Three Lives Remembered

Have you ever heard the myth that celebrities die in groups of three? Once again, it has been proven eerily accurate. In the past few weeks, the world lost three iconic figures: Lauren Bacall, Robin Williams and Joan Rivers. While these entertainers had very different styles, they all will be missed for their wealth of talent and individuality.

Lauren Bacall appeared in To Have and Have Not (1944) with Humphrey Bogart when she was just 19. The iconic couple married in 1945 and remained together until his death. Her early break into the movie business started the ball rolling for many exceptional movies to come like The Big Sleep (1946) and Key Largo (1948). Bacall was known for her strong personality in a male dominated world, where women’s rights were yet to be recognized. She was a political activist, campaigning for presidential elections and fighting for women both on and off the big screen. Bacall’s unique talent shone through in her remarkable career. Seventy years after her big break, Bacall will still be remembered as one of the very best actresses in Hollywood’s golden era.

There is no refuting the impact that Robin Williams had on comedy. He changed the comedy world with his wacky and eccentric style. His appearance on Happy Days (1978) brought him his legendary sitcom Mork and Mindy (1978), where Williams played an alien from planet “Ork” attempting to adapt to life on Earth. Williams appeared on the Johnny Carson Show (1981), wowing the audience with running banter and improvisation. He brought a new meaning to the word comedy. Williams continued his exceptional career, doing a wide variety of movies from those tackling serious subjects, such as Dead Poet’s Society (1989), to screwball comedies like Mrs. Doubtfire (1993). In 1998, Williams won an academy award for “Best Supporting Actor” thanks to his box office hit Good Will Hunting (1997). Williams’ death shows that happiness is not necessarily achieved with the acquisition of fame and money. Despite all of his success, Williams went through many of the same issues that countless others do. Mental health is a crucial topic that needs to become less taboo in our society. Depression must be accepted as a sickness that is as serious as any other disorder. There is no question that Williams’ death was a tragic one, but his image and contributions will live on and continue to affect the world of comedy.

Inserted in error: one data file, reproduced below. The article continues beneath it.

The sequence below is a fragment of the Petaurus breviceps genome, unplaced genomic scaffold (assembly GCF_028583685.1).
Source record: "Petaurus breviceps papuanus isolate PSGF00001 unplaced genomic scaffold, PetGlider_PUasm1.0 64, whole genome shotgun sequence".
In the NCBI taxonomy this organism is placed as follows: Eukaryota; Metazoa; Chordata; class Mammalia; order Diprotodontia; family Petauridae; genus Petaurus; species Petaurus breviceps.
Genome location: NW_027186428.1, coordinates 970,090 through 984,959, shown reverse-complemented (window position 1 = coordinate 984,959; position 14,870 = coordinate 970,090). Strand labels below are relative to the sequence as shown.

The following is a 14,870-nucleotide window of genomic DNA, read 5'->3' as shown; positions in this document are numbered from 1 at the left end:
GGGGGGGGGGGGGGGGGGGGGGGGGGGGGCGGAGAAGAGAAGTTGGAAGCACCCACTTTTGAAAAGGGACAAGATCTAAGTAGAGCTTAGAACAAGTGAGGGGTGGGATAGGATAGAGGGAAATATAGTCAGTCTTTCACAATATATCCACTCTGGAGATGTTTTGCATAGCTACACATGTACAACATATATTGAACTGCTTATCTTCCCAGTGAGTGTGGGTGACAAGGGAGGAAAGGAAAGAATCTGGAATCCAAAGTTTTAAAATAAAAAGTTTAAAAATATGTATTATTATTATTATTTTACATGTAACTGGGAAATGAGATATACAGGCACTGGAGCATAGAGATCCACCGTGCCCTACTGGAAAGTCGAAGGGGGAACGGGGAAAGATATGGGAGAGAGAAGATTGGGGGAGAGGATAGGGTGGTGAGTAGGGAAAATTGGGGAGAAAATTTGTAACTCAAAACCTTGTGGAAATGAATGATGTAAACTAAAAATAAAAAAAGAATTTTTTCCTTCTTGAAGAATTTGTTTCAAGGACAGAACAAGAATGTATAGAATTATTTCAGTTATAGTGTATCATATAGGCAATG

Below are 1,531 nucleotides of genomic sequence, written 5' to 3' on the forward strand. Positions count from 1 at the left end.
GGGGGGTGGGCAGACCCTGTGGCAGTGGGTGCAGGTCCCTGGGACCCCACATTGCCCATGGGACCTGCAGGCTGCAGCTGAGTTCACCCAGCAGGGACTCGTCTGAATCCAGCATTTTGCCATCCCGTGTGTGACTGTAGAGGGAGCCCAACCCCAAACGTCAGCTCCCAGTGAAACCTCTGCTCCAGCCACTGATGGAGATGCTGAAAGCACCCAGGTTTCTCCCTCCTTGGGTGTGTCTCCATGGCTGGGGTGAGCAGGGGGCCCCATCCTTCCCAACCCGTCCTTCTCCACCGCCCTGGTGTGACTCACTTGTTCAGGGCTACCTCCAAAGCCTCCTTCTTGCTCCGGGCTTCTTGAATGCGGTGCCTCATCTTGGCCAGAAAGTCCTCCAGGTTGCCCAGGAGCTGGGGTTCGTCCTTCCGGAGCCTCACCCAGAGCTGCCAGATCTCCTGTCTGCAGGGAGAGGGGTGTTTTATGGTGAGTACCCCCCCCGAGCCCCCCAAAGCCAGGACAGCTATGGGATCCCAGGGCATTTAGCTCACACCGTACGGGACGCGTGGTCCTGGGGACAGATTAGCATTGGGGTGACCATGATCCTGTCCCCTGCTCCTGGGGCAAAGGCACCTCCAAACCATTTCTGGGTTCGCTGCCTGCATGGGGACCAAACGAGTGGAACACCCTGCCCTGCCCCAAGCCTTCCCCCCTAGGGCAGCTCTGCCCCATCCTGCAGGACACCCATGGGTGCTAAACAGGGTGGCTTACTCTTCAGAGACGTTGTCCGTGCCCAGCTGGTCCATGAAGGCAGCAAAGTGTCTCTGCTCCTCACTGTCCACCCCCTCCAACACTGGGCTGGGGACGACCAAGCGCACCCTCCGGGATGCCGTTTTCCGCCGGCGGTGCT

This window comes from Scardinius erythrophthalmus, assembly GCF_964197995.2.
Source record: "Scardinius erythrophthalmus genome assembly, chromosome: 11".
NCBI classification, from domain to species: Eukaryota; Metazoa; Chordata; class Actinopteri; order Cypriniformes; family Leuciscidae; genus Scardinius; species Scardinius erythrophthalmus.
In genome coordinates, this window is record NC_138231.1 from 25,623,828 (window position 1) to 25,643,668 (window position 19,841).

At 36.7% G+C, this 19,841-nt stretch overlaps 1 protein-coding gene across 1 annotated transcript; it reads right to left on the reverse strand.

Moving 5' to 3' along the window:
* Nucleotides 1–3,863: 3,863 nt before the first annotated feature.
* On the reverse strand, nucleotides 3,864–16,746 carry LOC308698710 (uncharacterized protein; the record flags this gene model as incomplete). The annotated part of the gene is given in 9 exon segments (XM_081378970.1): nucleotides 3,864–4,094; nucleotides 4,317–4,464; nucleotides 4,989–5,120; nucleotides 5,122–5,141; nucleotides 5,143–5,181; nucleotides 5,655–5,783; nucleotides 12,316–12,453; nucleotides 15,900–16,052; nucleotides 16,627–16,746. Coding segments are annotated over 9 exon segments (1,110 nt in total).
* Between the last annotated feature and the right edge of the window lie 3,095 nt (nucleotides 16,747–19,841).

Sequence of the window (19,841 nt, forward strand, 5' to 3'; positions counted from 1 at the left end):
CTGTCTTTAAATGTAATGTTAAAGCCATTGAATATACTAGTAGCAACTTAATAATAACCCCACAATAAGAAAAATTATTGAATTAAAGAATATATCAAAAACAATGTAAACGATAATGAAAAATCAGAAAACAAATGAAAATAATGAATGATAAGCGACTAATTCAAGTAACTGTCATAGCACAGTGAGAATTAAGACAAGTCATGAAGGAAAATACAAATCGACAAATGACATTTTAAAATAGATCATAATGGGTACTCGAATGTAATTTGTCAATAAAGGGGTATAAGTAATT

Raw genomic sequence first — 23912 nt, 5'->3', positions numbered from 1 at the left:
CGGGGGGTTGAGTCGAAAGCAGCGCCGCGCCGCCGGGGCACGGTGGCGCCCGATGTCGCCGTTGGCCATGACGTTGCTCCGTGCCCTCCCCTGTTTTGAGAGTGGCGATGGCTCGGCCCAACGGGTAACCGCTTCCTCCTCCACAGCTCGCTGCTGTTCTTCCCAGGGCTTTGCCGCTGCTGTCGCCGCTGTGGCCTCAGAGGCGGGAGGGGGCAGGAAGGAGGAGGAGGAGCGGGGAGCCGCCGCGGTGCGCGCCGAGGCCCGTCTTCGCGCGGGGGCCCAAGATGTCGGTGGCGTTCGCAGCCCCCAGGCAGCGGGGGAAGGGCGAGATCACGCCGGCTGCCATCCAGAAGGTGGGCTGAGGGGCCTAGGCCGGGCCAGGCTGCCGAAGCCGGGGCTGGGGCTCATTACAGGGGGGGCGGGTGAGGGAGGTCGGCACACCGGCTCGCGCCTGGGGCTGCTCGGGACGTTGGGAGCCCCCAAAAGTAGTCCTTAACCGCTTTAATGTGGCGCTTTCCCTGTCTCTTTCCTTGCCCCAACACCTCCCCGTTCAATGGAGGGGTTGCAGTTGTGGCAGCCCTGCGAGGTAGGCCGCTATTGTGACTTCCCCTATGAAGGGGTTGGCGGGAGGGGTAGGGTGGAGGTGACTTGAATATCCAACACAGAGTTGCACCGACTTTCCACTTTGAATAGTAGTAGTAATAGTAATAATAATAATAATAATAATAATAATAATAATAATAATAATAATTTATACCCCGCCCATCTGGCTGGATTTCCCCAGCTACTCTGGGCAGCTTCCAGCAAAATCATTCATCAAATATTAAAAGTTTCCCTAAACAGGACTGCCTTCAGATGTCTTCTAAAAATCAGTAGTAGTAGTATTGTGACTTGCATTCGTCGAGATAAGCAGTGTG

Finally, the recent death of Joan Rivers was sudden and unexpected. One of the very first successful female comedians, Rivers’ comedic style was one that everyone could relate to. Rivers attributed much of her success to Johnny Carson, whose show she frequently guest hosted, from her first appearance in 1965. Rivers’ comedic style was known for being blunt and cutthroat, from her early stand-up routines to her critiques on the outfits of many celebrities on Fashion Police. Rivers published multiple books, hosted her own televisions series, and was the subject of many off-kilter reality television programs. Despite Rivers’ age of 81, the public seemed to forget that she was a day over thirty, as she always remained relevant and relatable. Her abrupt death seemed to bring sadness to everyone, whether or not they appreciated her unconventional humor.


The contribution of these three performers to their business is immeasurable. Each had very different talents and were known for their distinctive images. Without a doubt, they will be remembered and appreciated for years to come. So, for now, remember to stay away from cracks in the sidewalk, black cats and broken mirrors. Let’s hope that the next three celebrity deaths don’t come along for quite some time.

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